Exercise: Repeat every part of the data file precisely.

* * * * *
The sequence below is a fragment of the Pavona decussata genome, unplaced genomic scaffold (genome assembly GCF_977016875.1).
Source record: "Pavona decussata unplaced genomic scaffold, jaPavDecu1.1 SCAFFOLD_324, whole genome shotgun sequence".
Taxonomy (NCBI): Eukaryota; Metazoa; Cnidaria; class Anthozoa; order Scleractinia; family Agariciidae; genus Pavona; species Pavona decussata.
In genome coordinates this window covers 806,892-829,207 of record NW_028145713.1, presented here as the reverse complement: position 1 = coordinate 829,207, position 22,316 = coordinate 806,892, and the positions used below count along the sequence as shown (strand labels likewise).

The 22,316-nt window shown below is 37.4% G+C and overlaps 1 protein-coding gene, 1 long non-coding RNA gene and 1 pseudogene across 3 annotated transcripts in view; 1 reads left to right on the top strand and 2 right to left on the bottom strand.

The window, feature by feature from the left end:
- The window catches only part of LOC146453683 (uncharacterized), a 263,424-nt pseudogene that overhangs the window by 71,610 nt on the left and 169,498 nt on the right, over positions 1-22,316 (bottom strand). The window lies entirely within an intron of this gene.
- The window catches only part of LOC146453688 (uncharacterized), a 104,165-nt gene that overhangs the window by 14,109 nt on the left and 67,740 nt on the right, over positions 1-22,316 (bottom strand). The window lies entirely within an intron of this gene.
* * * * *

The sequence below is a fragment of the Pavona decussata genome, unplaced genomic scaffold (genome assembly GCF_977016875.1).
Source record: "Pavona decussata unplaced genomic scaffold, jaPavDecu1.1 SCAFFOLD_324, whole genome shotgun sequence".
Taxonomy (NCBI): Eukaryota; Metazoa; Cnidaria; class Anthozoa; order Scleractinia; family Agariciidae; genus Pavona; species Pavona decussata.
In genome coordinates this window covers 806,892-829,207 of record NW_028145713.1, presented here as the reverse complement: position 1 = coordinate 829,207, position 22,316 = coordinate 806,892, and the positions used below count along the sequence as shown (strand labels likewise).

The 22,316-nt window shown below is 37.4% G+C and overlaps 1 protein-coding gene, 1 long non-coding RNA gene and 1 pseudogene across 3 annotated transcripts in view; 1 reads left to right on the top strand and 2 right to left on the bottom strand.

The window, feature by feature from the left end:
- The window catches only part of LOC146453683 (uncharacterized), a 263,424-nt pseudogene that overhangs the window by 71,610 nt on the left and 169,498 nt on the right, over positions 1-22,316 (bottom strand). The window lies entirely within an intron of this gene.
- The window catches only part of LOC146453688 (uncharacterized), a 104,165-nt gene that overhangs the window by 14,109 nt on the left and 67,740 nt on the right, over positions 1-22,316 (bottom strand). The window lies entirely within an intron of this gene.